wastewater treatment in the food industry Wastewater Treatment in the Food industry Wastewater Treatment in the Food industry

Wastewater Treatment in the Food industry

Dewatering Treatment In The Food Industry

What Is Dewatering?

Dewatering processes have become the forgotten part of food industry wastewater treatment. In many instances, wastewater treatment processes in the food industry are missing an important final stage i.e. dewatering.

Dewatering is defined as the removal of water from solid material by solid-liquid separation processes to produce drier cake.

Why  Do I Need Dewatering?

In food wastewater processes, such as the treatment of waste from chicken abattoirs, the application of a dewatering method can equate to significant cost savings. Many food wastewater treatment plants have been installed without this final stage in an attempt to save capital costs to the detriment of operating costs.

Wastewater treatment processes e.g. Dissolved Air Flotation (DAF), produce a sludge that is high in water content e.g. 80 -90 %. This sludge cannot be discharged to the sewerage system or environment. Therefore, it will need to be removed from site, by a commercial carrier, for further treatment. Consequently, excess water is being removed and incurring costs unnecessarily. The costs of removal of this DAF sludge carried out by commercial waste companies includes not only  cartage , labour and disposal costs but also government levies imposed on waste disposal .

Dewatering processes can reduce the water content in sludge by a substantial amount to give a cake that is 30% dry solids generating significant operational cost savings, by reduction in volume of sludge that needs to be removed from site. The water recovered from the sludge can be reused in the plant for a variety of applications, such as wash down water, with minimal further treatment, to produce a further benefit to the plant.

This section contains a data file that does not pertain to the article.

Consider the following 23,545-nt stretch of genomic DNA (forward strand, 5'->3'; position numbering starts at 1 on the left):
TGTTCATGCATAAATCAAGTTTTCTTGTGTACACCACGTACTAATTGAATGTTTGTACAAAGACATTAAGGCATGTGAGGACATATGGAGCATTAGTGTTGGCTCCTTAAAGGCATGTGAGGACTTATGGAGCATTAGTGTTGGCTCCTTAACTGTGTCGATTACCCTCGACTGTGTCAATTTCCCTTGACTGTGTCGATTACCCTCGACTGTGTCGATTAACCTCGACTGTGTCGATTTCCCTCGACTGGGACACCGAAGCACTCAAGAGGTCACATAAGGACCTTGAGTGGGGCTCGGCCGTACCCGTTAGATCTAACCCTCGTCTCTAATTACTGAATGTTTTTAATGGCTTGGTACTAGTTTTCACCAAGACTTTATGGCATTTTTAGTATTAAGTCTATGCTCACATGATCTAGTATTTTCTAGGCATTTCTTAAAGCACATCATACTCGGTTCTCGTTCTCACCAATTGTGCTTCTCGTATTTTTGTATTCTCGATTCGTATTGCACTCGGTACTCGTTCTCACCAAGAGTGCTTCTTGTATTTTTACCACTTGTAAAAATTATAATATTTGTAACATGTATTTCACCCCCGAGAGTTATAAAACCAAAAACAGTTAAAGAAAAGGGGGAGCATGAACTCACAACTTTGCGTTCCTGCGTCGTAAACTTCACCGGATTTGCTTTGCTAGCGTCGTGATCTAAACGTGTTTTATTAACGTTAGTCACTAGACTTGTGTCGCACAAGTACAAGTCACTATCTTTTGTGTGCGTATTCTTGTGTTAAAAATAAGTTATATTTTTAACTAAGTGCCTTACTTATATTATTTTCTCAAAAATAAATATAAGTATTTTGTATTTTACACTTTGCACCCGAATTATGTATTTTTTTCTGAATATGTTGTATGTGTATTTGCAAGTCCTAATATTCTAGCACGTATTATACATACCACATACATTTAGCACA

What Dewatering Options Are Available To The Food Industry?

There are a number of types of equipment, which can be used to dewater sludge and can be retrofitted to any wastewater plant. These include belt presses, filter presses and centrifuges. The final choice of equipment depends on the waste to be treated and the operational constraints of the plant.

The most common equipment in use in the food industry is the belt press. This is a relatively simple piece of equipment, based on the mangle principle of squeezing water from the waste via a series of rollers. This equipment has low maintenance costs and is adaptable to many types of food wastes.

Food wastes, which are not from primary production and involve further processing such a burger production and are high in oils and greases, may require more sophisticated dewatering movements such as the centrifuge, which operates using a high-speed vortex mechanism.

Filter or plate presses are only used in the food industry for difficult to dewater sludges. This equipment tends to have the highest capital and parts replacement cost.

The efficiency of all three dewatering options is enhanced by the addition of polymer flocculants. Cationic flocculants tend to be the most effective in the food industry.

The foot print space available is also an important consideration in the choice of dewatering methodology.

Wastewater Treatment in the Food industry Dewatering Options wastewater treatment in the food industry Wastewater Treatment in the Food industry Dewatering Options

Buy or Lease Your Dewatering Equipment?

Dewatering equipment is available to purchase as a separate unit to retrofit to wastewater treatment plants and in many instances has a small footprint.

If capital expenditure is not available to upgrade your plant, a modern innovation is the facility to lease dewatering equipment. There are many options and companies available, which lease equipment for a variety of periods. Many companies provide packages tailored to  suit operational needs or seasonal demand.

There is no reason nowadays for dewatering to be the forgotten part of food industry wastewater treatment. Nor is there any excuse for sloppy sludge to squander operational revenue.

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